Does the IRS Have to Recognize Liabilities Assigned in a Divorce Decree? 3

If the Court Says One Party Has to Pay Joint Debt

As part of the property settlement in a divorce, the court may (and often does) order one party or another to pay a particular joint debt in full.

This order is enforceable in court by one spouse against the other.  If the spouse ordered to pay the debt doesn’t and the other spouse ends up having to pay it, the paying spouse can sue his or her ex to get back the money paid (because the divorce decree ordered the ex to pay the debt).

The order does not however change any liability that the spouses have to the creditor, in this case, the IRS.  The IRS does not have to abide by the divorce decree nor does the decree “legally” remove the joint liability. That means that if you and your ex owe taxes jointly, the IRS is free to collect from either party.

The solution then, is to seek reimbursement from your ex. This could be in the form of a cash payment or even in the form of a property exchange.  Assuming you and your ex are still on good terms, the two of you should be able to work out an amicable arrangement.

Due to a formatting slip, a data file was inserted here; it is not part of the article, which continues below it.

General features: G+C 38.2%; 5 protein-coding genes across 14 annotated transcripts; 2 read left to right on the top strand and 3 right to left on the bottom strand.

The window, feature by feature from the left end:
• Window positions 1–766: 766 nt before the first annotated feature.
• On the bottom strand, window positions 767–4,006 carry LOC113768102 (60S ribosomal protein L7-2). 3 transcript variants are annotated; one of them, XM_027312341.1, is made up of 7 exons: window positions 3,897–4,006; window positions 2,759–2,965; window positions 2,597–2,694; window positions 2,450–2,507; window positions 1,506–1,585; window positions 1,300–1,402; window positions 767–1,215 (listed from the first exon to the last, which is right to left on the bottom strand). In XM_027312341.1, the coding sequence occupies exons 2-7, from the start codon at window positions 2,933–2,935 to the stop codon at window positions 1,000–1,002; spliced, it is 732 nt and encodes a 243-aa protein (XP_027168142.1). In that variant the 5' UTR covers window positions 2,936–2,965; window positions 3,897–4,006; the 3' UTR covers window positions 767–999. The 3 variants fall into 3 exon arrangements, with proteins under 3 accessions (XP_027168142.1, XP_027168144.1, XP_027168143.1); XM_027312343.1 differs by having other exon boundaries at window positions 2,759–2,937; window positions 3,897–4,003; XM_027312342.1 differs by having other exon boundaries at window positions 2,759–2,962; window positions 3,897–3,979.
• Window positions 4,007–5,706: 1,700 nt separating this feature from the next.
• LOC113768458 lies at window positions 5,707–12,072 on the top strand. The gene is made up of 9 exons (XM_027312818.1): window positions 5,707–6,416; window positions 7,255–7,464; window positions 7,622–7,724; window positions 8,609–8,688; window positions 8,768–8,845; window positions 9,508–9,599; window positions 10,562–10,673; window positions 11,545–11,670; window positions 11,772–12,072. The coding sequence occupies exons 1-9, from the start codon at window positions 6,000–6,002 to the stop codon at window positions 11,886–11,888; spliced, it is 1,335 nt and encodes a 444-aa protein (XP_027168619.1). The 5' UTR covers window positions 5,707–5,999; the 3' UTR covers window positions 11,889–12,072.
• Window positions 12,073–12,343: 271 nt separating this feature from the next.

If this is the case, there’s probably no need to involve the courts. If you want the arrangement documented, you can simply draw up a simple agreement on paper for you and your ex to sign.

Many times, however, the ex isn’t quite so agreeable, seeing the situation as a windfall in his or her favor.

Your only recourse in this situation would be to take your ex to court. You can do this either in court via a civil suit or you may also want to consider going back to divorce court and asking the judge find your ex in contempt of court and/or to modify your property settlement to make up for the loss.

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